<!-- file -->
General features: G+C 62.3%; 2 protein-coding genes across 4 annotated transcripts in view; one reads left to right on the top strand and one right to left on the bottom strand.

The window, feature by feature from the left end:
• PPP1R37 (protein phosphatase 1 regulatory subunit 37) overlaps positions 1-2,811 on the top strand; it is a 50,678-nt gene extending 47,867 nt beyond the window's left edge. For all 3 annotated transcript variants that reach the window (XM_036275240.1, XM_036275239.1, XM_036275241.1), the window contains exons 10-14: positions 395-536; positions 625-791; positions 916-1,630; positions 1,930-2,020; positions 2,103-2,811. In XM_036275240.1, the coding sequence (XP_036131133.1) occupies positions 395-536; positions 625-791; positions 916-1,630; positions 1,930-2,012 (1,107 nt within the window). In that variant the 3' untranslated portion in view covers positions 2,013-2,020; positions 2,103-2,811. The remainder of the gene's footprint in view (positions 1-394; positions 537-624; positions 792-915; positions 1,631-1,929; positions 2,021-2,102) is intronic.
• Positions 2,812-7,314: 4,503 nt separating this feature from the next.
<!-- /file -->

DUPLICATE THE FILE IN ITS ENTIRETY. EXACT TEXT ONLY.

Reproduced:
General features: G+C 62.3%; 2 protein-coding genes across 4 annotated transcripts in view; one reads left to right on the top strand and one right to left on the bottom strand.

The window, feature by feature from the left end:
• PPP1R37 (protein phosphatase 1 regulatory subunit 37) overlaps positions 1-2,811 on the top strand; it is a 50,678-nt gene extending 47,867 nt beyond the window's left edge. For all 3 annotated transcript variants that reach the window (XM_036275240.1, XM_036275239.1, XM_036275241.1), the window contains exons 10-14: positions 395-536; positions 625-791; positions 916-1,630; positions 1,930-2,020; positions 2,103-2,811. In XM_036275240.1, the coding sequence (XP_036131133.1) occupies positions 395-536; positions 625-791; positions 916-1,630; positions 1,930-2,012 (1,107 nt within the window). In that variant the 3' untranslated portion in view covers positions 2,013-2,020; positions 2,103-2,811. The remainder of the gene's footprint in view (positions 1-394; positions 537-624; positions 792-915; positions 1,631-1,929; positions 2,021-2,102) is intronic.
• Positions 2,812-7,314: 4,503 nt separating this feature from the next.